• University of Michigan
  • Electrical Engineering and Computer Science
  • Michigan Institute for Plasma Science and Engineering

Plasma Dynamics of Electric Discharges Sustained in Bubbles in Water: Images and Optical Spectra

1. Introduction

Electric discharges in bubbles in water are being investigated due to their ability to produce chemically reactive species such as hydrogen peroxide, hydroxyl and oxygen radicals for applications ranging from environmental cleanup to chemical processing. Due to the large dielectric constant of water (εr ≈ 80) compared to atmospheric pressure gas, pulsed plasmas sustained in bubbles tend to propagate along the gas-water interface. These plasma dynamics concentrate the plasma power at the location where the water vapor density is highest and so the production of oxidizing radicals is largest. In this project, we are conducting a computational investigation of the plasma dynamics of electrical discharges in bubbles in water with the goal of quantifying the basic processes and potential applications of these systems. Synthesized images and optical spectra from the bubbles are compared to recent experiments by Tachibana et al.[1]

2. Description of the Model and Conditions

The model used in this investigation is nonPDPSIM, a 2-dimensional plasma hydrodynamics model in which Poisson's equation and transport equations are solved for densities and momenta of charged and neutral particles, and for radiation transport. In Tachibana's experiments, atmospheric pressure bubbles of selected gases were released into water at the tip of an electrode followed by application of high voltage to create the discharge a few ms later. Water vapor is therefore not likely to be uniformly saturating the gas. To address these conditions, water vapor is allowed to diffuse into the bubble from the water-boundary where its density is given by the saturated water vapor.

3. Basic Properties

The model geometry is shown in Fig. 1(a) and is cylindrically symmetric across the center line on the left boundary. The discharge is initiated and sustained inside the bubble with a diameter of 3 mm. Charges are allowed to accumulate at the bubble-surface consistent with the incident plasma fluxes. Secondary electron emission is also taken into account when ions strike on the surface of the water. Outside the bubble is water, which in our model is treated as a dielectric material with dielectric constant ε/ε0 of 80 and conductivity of 10-5 Ω-1 cm-1. Below the bubble is the powered electrode, applied with up to 30 kV. A grounded electrode is placed on the top and right boundaries. The discharge evolution is shown by the electron density in Fig. 1(b).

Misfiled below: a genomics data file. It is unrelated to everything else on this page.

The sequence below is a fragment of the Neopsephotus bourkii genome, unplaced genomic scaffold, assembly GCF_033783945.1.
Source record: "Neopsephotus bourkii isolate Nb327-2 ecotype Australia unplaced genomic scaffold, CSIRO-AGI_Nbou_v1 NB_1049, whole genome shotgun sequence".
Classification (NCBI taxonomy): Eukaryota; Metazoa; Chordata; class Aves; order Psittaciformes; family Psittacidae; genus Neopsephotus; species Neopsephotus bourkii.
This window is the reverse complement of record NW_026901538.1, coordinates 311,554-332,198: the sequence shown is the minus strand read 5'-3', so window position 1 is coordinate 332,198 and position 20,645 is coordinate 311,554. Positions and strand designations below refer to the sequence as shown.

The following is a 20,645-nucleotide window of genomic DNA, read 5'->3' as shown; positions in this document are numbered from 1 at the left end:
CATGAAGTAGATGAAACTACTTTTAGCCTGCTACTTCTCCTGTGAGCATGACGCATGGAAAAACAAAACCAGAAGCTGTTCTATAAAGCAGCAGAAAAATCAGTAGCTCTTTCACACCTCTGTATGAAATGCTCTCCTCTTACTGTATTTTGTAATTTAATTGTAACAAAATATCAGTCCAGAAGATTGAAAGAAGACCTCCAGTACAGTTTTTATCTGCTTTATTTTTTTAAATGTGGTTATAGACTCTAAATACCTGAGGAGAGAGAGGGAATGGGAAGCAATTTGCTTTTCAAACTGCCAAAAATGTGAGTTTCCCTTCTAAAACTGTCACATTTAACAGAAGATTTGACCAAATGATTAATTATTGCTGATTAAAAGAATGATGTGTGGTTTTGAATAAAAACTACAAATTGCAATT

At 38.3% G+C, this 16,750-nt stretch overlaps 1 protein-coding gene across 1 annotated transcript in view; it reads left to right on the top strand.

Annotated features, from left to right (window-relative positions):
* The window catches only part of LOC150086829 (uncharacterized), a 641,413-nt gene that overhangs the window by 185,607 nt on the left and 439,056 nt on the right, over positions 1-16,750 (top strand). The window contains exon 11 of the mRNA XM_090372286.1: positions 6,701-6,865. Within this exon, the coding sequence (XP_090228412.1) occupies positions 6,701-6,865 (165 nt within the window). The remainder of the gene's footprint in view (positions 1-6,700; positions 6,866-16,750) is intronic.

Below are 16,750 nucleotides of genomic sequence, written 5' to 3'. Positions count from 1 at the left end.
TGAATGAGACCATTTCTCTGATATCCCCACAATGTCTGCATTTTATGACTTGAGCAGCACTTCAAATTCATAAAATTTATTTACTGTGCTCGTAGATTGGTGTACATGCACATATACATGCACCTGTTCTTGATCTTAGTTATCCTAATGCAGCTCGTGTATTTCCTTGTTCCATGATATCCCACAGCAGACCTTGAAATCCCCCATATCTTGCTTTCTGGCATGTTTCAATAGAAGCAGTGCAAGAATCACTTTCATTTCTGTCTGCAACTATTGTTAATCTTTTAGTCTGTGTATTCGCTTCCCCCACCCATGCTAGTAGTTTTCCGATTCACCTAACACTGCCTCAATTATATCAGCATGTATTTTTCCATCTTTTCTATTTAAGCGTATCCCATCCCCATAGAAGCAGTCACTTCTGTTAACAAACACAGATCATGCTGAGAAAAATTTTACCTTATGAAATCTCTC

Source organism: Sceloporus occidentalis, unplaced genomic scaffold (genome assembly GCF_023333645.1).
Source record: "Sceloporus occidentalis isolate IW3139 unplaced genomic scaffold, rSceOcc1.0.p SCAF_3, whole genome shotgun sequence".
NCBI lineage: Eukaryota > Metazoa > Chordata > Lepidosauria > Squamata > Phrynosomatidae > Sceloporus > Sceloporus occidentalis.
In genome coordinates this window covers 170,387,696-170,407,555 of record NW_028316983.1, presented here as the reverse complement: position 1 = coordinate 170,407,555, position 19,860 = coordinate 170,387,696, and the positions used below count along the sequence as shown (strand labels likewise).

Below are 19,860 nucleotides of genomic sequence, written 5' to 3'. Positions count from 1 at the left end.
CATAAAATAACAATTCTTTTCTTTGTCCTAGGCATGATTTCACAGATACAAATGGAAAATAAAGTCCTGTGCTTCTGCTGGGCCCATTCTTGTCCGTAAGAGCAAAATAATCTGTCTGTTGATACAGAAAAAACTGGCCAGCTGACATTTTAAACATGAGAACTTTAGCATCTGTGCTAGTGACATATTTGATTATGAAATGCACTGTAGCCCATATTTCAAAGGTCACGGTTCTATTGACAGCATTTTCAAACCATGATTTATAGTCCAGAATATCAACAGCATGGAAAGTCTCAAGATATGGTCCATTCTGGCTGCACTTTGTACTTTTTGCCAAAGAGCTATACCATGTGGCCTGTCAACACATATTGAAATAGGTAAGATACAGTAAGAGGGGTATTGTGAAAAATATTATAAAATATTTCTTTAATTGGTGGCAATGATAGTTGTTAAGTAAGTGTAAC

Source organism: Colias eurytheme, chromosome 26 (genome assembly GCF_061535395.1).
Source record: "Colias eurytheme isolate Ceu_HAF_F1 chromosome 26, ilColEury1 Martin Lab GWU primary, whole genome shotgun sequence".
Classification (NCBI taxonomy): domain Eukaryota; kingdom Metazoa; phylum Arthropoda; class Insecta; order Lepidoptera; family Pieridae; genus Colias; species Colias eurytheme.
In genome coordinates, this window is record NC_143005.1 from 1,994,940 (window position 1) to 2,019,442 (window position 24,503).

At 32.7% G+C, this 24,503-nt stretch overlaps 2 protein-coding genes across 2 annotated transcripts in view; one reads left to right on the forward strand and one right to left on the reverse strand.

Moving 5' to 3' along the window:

a)WebSite_Bubbles_fig1a.png b)WebSite_Bubbles_fig1b.gif

Figure 1. Discharges in bubble in water. (a) Schematic of the computational domain and (b) the evolution of the discharges in 10 ns with 15 kV pulse for He, Ar and N2 bubbles.

4. Optical Images of Total Emission and Hα Emission

Discharges in water were simulated for He, Ar and N2 bubbles. Comparisons of results from the model to experiments are shown in Fig. 2. All these discharges in general have similar appearance and are similar in structure. In the case of total optical emission, shown in Fig. 2(a) for N2 bubbles, the discharge is strongly confined to the gas-water interface, while the discharge penetrates the volume of the bubble when sustained in He or Ar. The Hα emission (656.3 nm) intensities are shown in Fig. 2(b). Obvious differences are in the discharge thickness and the emission intensity. For He discharges the Hα emission is thicker, while the Hα emission is confined along the interface for Ar or N2 bubbles. The emission is most intense in the He discharge and least in the N2 discharge, indicating higher and lower density of excited species, respectively.

a)WebSite_Bubbles_fig2a.jpg b)WebSite_Bubbles_fig2b.jpg

Figure 2. Images of optical emission, (a) total emission and (b) Hα emission, from discharges sustained in bubbles of He, Ar and N2 immersed in water. (Top row) Images from the experiments by Tachibana et al. [1] (Bottom row) Contours of emission intensity (cm-3s-1) predicted by the model (3 decade log scale). Maximum values are shown in each frame.

5. Relative Emission Intensity

The relative volume-average intensities of optical emission from excited hydrogen atoms, Hα (656.3 nm) and emission from OH(A) (306.4 nm) are shown in Fig. 3. The Hα line is more intense in He discharges than in Ar discharges, in part due to excitation transfer from excited states of He atoms to H2O, which dissociates the water and produces H*. Excited states of Ar are not energetic enough to produce such emission. Excited states of He and Ar can excitation transfer to H2O to produce OH*, and so the emission intensities are more nearly equal. In N2 bubbles, the electron temperature is lower so that the excitation of H atoms is less intense. Since the discharge occurs dominantly along the interface, the volume-average emission is also weaker.


Figure 3. Relative intensities of Hα (656.3 nm) and OH(A) (306.4 nm) emission from discharges sustained in bubbles of He, Ar and N2 in water. Predictions from the model (solid) are compared to experiments (hashed). [1]

  1. K. Tachibana, Y. Takekata, Y. Mizumoto, H. Motomura and M. Jinno, "Analysis of a Pulsed Discharge Within Single Bubbles in Water under Synchronized Conditions", Plasma Sources Sci. Technol. 20, 034005 (2011).